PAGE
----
Just a few months after it became the world’s worst-performing currency, the Ghanaian cedi’s exchange rate versus the U.S. dollar bounced back from just over 14 units per dollar on Dec. 1, to 8 units for every dollar by Dec. 16, new data has shown. The currency’s resurgence appears to have been fueled by reports that Ghana has secured a $3 billion loan from the International Monetary Fund (IMF).
Cedi Appreciates by Over 36% in Just Four Days
After tapping an all-time low of more than 14 cedis for every dollar, the Ghanaian currency’s exchange rate versus the U.S. dollar appreciated to 8 cedis per dollar by Dec. 16, the latest data from the Bank of Ghana (BOG) has shown. According to the BOG data, the most rapid recovery occurred between Dec. 12 and Dec. 16 when the cedi appreciated by more than 36%.
Bank of Ghana Exchange Rates pic.twitter.com/HREBnMQezt
— Bank of Ghana (@thebankofghana) December 16, 2022
As previously reported by Bitcoin.com News in October, shortages of the greenback as well as Ghana’s economic troubles had fueled the cedi’s plunge, which saw it being named the world’s worst-performing currency. At the time, Ghanaian authorities reportedly pinned their hopes on a financial bailout package from the International Monetary Fund (IMF).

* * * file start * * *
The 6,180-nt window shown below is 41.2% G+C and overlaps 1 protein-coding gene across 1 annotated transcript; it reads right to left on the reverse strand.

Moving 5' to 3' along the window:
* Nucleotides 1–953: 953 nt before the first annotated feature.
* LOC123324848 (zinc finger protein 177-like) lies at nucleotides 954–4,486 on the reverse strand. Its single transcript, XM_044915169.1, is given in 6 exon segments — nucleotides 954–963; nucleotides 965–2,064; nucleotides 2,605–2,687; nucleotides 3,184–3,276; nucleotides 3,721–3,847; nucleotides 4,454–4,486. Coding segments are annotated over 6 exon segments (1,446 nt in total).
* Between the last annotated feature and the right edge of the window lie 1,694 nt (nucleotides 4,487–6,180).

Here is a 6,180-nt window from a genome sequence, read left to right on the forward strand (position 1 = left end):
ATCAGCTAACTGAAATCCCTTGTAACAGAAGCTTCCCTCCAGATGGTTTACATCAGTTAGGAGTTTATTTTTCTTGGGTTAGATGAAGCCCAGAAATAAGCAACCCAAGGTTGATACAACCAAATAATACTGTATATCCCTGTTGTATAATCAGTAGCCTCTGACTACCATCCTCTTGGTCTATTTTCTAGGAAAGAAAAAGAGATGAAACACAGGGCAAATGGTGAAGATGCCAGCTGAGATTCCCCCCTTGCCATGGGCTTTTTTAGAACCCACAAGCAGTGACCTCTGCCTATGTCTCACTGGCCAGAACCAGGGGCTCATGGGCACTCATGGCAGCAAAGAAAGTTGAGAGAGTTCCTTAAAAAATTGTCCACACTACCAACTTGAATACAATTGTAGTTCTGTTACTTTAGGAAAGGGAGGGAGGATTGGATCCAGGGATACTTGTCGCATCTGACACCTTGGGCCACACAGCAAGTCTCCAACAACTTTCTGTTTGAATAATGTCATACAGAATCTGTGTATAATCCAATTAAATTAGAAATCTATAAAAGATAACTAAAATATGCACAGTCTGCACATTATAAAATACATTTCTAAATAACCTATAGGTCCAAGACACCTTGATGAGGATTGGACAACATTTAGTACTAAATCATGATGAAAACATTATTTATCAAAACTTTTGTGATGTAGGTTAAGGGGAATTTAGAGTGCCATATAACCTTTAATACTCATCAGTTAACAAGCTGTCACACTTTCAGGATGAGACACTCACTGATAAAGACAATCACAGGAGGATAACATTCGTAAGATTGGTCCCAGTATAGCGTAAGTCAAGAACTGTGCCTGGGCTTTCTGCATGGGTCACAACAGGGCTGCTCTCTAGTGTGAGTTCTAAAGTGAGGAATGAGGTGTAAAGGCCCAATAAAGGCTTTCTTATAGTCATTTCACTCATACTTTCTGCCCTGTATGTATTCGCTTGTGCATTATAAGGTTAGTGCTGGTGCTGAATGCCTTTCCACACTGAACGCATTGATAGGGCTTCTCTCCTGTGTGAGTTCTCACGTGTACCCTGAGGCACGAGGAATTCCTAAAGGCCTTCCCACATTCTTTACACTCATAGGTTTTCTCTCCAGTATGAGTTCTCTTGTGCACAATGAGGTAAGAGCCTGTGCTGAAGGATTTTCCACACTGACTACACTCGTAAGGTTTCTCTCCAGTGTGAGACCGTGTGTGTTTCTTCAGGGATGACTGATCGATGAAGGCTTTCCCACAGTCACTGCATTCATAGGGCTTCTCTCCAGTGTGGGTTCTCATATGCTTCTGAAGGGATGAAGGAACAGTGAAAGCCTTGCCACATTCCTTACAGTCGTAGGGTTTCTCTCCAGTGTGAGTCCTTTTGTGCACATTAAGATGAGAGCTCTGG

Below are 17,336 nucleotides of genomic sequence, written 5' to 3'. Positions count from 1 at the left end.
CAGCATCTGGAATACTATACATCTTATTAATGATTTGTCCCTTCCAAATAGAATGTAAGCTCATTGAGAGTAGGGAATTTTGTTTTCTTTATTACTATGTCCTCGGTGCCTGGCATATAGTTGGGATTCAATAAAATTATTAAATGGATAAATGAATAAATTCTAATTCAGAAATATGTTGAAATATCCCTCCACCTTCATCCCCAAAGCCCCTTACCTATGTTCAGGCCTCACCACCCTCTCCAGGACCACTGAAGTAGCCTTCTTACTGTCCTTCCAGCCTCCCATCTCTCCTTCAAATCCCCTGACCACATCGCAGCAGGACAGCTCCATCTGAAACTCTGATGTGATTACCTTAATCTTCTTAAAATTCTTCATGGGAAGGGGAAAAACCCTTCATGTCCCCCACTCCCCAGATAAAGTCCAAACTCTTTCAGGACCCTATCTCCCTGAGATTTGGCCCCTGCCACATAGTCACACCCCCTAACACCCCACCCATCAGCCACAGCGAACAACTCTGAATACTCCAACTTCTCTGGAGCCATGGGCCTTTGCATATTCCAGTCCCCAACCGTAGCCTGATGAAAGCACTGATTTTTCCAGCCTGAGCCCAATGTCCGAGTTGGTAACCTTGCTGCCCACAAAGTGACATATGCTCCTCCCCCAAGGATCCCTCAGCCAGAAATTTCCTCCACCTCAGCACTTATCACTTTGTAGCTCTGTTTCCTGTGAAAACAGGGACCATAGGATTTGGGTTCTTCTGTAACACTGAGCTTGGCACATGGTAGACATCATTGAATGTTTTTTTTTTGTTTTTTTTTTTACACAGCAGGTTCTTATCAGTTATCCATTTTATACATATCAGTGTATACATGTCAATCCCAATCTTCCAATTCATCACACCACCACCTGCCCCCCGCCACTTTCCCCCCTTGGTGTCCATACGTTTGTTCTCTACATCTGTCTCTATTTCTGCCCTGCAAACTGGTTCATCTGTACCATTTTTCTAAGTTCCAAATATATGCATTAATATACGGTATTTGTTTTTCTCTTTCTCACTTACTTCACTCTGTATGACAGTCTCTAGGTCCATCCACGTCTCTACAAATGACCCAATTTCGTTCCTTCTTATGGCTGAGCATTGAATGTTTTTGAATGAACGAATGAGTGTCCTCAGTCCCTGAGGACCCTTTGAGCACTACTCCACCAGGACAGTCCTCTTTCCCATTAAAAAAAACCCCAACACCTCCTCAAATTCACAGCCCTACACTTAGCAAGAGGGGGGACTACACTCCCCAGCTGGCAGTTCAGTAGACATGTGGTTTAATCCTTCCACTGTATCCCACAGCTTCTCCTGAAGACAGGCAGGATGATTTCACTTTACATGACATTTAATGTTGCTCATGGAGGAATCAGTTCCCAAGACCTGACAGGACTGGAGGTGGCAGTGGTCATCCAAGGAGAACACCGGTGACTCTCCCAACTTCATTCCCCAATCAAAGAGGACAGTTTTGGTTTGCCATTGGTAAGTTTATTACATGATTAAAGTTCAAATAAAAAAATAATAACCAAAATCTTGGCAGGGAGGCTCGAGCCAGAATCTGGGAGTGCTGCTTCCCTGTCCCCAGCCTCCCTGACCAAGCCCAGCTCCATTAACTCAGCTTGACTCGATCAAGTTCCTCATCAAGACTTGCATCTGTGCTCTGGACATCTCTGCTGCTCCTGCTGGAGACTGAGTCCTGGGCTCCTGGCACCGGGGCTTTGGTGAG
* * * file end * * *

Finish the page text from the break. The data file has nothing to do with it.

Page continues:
Ghana Finally Secures IMF Bailout Package
According to a report in Al Jazeera, the IMF and Ghanaian government finally agreed on a $3 billion loan package. As part of the Dec. 13 agreement, Ghana will reportedly use the funds to help those most affected by the deteriorating economic conditions, restore financial stability, and get the country’s national debt under control.
Commenting on behalf of the international lending institution, Stephane Roudet, IMF’s mission chief to Ghana, reportedly said:
The Ghanaian authorities have committed to a wide-ranging economic reform program, which builds on the government’s Post-COVID-19 Program for Economic Growth (PC-PEG) and tackles the deep challenges facing the country.
Roudet added that as part of the agreement, Ghana will initiate structural reforms that will “underpin the fiscal strategy and ensure a durable consolidation.”
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